Since late January, Bluestem has chronicled the problems with HF234 in posts like Are King Coal's foxes to guard the co-op? HF234 would leave rural utility customers on defense and From our friends at CURE: tell Governor Mark Dayton: veto bill, protect solar in Minnesota.
We are pleased as are so many friends that the governor chose to veto the bill today. Here's his letter to legislative leaders:
And here are a sampling of tweets praising the Governor:
Update (March 20): At the Star Tribune, Karen Zamora reports in Gov. Dayton vetoes bill diminishing PUC oversight:
Gov. Mark Dayton vetoed a bill Monday that would remove state regulators' authority to settle certain electric utility disputes.
In February, Dayton indicated he could veto bills perceived as weakening the authority of the state Public Utilities Commission — a group appointed by the governor that regulates the state's electricity, gas and telephone companies. . . .
A common complaint handled by the PUC concerns additional fees some co-op customers are charged after installing solar panels or wind generators.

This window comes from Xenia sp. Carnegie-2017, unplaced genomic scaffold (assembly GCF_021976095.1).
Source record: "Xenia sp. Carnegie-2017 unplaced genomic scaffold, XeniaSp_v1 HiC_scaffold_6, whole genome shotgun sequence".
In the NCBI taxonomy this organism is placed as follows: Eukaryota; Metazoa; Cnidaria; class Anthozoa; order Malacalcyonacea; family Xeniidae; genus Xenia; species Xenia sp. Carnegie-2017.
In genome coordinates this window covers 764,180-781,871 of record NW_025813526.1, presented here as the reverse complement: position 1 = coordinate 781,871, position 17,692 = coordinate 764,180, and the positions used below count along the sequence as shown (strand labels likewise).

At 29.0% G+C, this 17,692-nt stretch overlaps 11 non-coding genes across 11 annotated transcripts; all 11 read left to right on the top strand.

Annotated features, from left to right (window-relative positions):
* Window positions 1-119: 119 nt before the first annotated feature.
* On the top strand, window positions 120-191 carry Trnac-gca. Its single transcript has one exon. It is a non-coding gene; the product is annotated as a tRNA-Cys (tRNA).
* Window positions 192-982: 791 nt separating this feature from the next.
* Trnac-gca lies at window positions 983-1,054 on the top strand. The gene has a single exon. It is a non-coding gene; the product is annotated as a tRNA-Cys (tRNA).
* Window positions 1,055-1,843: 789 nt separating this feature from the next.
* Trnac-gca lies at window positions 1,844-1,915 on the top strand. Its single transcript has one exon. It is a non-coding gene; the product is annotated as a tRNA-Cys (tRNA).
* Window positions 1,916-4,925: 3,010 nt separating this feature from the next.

These customers say the grid connection fees — ranging from $7 to $83 — were a disincentive to install sources of renewable energy. The co-ops say the fees are needed to cover their fixed costs.
The legislation would have sent these disputes to a third-party mediator, not the PUC. But "it does not provide any guidance on how this mediation would work," Dayton said in his letter.
"All Minnesota customers — from family farmers to large businesses — should be able to invest in technology to produce clean and efficient energy with the assurance that the PUC is available to provide consumer protection," the governor said.
Check out the entire article at the Strib.
Cartoon: Ken Avidor for Bluestem Prairie. Some rural co-op customers (they're called "members," but if a person in the co-op's service area wants to get on the electrical grid, there's no alternative suppler) told Bluestem that they felt their rural electrical co-ops were committed to long-term contracts for coal-produced energy, not solar energy produced by members.
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